7 health benefits of celery juice 

1) Low in sugar

Juice is higher in sugar than whole fruits and vegetables, but celery juice is much lower in sugar than other types of juice. Celery juice contains five grams of sugar per cup, compared to 21 grams per cup of orange juice and 24 grams per cup of apple juice.

Celery juice is a much better option than sugary drinks like sodas, sweetened tea, energy drinks, and flavored coffee drinks, which are the leading contributors to added sugar in a typical Western diet.

how to cut out sugar

2) Helps promote a healthy blood clotting response

Celery juice is packed with vitamin K, a nutrient that helps makes 4 of the 12 blood clotting proteins. Without enough vitamin K, you could experience symptoms like excessive bleeding.

If you’re on a blood thinning medication, you should speak with your healthcare provider about drinking celery juice as vitamin K might impact the effectiveness of your medication.

3) Supports bone health

Not only is vitamin K important for blood clotting, but it also plays a role in bone health (1). Vitamin K can help rebuild bone and might reduce your risk of fractures, especially hip fractures.

Other studies show an association between vitamin K intake and improved bone density in people with osteoporosis. Vitamin K might be especially beneficial when combined with vitamin D, another nutrient essential for bone health.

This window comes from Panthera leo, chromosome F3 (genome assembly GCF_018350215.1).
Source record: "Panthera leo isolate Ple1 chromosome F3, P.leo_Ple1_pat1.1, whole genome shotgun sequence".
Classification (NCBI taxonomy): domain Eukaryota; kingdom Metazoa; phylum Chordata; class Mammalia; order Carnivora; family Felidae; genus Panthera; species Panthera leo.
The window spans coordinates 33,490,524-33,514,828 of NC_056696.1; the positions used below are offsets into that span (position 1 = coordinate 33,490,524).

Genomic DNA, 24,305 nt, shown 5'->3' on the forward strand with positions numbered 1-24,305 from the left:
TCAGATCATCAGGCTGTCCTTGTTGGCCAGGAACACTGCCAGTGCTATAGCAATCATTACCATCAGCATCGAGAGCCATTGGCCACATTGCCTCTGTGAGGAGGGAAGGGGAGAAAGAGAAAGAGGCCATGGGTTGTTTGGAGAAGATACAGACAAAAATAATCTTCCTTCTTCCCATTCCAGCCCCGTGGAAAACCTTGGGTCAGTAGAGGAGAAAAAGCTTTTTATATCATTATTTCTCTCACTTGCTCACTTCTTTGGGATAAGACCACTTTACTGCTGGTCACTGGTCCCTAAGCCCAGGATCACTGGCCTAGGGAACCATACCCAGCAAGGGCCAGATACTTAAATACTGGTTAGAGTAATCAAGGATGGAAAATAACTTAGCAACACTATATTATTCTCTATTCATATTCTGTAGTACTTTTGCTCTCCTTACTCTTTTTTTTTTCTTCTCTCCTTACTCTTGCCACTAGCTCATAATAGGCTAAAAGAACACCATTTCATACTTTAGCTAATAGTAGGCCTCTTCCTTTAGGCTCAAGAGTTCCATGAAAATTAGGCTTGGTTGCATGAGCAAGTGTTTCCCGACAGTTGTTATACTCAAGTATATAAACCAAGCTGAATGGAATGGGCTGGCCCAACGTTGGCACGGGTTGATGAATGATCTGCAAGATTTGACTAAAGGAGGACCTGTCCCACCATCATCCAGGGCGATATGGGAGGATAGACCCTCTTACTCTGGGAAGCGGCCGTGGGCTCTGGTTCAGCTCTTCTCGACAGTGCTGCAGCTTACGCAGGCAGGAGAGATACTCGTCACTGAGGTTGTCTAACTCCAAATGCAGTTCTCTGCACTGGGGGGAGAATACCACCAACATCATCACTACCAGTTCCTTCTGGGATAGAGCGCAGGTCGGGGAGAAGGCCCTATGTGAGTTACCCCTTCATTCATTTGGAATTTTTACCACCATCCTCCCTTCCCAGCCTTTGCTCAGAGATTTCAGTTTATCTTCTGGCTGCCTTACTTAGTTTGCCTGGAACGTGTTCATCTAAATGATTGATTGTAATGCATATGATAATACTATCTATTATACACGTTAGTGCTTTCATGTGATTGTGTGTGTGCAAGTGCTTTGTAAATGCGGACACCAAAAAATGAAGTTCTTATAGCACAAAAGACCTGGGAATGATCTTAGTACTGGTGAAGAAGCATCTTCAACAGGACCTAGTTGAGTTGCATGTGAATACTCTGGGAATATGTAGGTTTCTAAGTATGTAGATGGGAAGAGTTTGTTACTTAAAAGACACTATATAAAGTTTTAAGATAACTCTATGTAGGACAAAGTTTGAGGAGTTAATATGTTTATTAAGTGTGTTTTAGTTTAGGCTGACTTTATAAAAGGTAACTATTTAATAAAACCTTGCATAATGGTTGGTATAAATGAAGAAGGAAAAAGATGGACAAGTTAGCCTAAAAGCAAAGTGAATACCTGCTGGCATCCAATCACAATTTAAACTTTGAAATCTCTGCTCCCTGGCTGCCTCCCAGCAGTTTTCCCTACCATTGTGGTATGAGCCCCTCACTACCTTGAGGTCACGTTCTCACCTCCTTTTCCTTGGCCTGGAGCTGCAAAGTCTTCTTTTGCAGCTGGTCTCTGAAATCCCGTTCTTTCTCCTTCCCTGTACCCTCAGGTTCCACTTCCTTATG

While the jury is still out on whether vitamin K supplements are beneficial for reducing fractures, you can enjoy naturally-occurring vitamin K in celery juice.

diabetes and bone disease

4) Antioxidant content

Fruits and vegetables are good sources of antioxidants, which are nutrients that help fight inflammation. Celery contains compounds like caffeic acid, p-coumaric acid, ferulic acid, apigenin, luteolin, tannin, saponin, and kaempferol, which all act as antioxidants (2).

Consuming antioxidant-rich foods and drinks (along with a healthy lifestyle) can help fight inflammatory conditions like type 2 diabetes, heart disease, arthritis, and certain cancers.

5) Support healthy blood pressure levels